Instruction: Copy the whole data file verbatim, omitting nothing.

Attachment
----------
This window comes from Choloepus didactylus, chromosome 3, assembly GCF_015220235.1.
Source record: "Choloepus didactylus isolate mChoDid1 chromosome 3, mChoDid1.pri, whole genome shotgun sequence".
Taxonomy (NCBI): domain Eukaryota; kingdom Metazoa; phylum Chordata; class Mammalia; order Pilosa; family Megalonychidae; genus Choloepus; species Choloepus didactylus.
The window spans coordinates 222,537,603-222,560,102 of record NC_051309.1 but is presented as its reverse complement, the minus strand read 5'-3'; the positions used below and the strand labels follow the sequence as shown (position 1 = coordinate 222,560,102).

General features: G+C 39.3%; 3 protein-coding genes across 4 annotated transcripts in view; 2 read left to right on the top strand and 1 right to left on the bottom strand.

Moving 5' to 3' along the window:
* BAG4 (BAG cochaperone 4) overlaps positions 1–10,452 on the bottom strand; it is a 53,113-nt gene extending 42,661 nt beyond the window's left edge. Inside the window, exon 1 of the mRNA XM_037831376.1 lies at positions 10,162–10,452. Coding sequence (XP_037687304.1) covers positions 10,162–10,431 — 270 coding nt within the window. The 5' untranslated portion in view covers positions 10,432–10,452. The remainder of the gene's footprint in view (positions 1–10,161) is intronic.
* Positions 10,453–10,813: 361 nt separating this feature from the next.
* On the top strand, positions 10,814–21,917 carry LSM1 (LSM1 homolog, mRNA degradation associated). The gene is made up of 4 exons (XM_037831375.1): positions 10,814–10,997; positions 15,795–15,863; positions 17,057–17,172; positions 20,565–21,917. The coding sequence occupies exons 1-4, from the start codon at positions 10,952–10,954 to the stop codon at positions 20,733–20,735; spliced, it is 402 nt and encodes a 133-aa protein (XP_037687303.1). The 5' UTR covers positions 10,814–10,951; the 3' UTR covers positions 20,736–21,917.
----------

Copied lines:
This window comes from Choloepus didactylus, chromosome 3, assembly GCF_015220235.1.
Source record: "Choloepus didactylus isolate mChoDid1 chromosome 3, mChoDid1.pri, whole genome shotgun sequence".
Taxonomy (NCBI): domain Eukaryota; kingdom Metazoa; phylum Chordata; class Mammalia; order Pilosa; family Megalonychidae; genus Choloepus; species Choloepus didactylus.
The window spans coordinates 222,537,603-222,560,102 of record NC_051309.1 but is presented as its reverse complement, the minus strand read 5'-3'; the positions used below and the strand labels follow the sequence as shown (position 1 = coordinate 222,560,102).

General features: G+C 39.3%; 3 protein-coding genes across 4 annotated transcripts in view; 2 read left to right on the top strand and 1 right to left on the bottom strand.

Moving 5' to 3' along the window:
* BAG4 (BAG cochaperone 4) overlaps positions 1–10,452 on the bottom strand; it is a 53,113-nt gene extending 42,661 nt beyond the window's left edge. Inside the window, exon 1 of the mRNA XM_037831376.1 lies at positions 10,162–10,452. Coding sequence (XP_037687304.1) covers positions 10,162–10,431 — 270 coding nt within the window. The 5' untranslated portion in view covers positions 10,432–10,452. The remainder of the gene's footprint in view (positions 1–10,161) is intronic.
* Positions 10,453–10,813: 361 nt separating this feature from the next.
* On the top strand, positions 10,814–21,917 carry LSM1 (LSM1 homolog, mRNA degradation associated). The gene is made up of 4 exons (XM_037831375.1): positions 10,814–10,997; positions 15,795–15,863; positions 17,057–17,172; positions 20,565–21,917. The coding sequence occupies exons 1-4, from the start codon at positions 10,952–10,954 to the stop codon at positions 20,733–20,735; spliced, it is 402 nt and encodes a 133-aa protein (XP_037687303.1). The 5' UTR covers positions 10,814–10,951; the 3' UTR covers positions 20,736–21,917.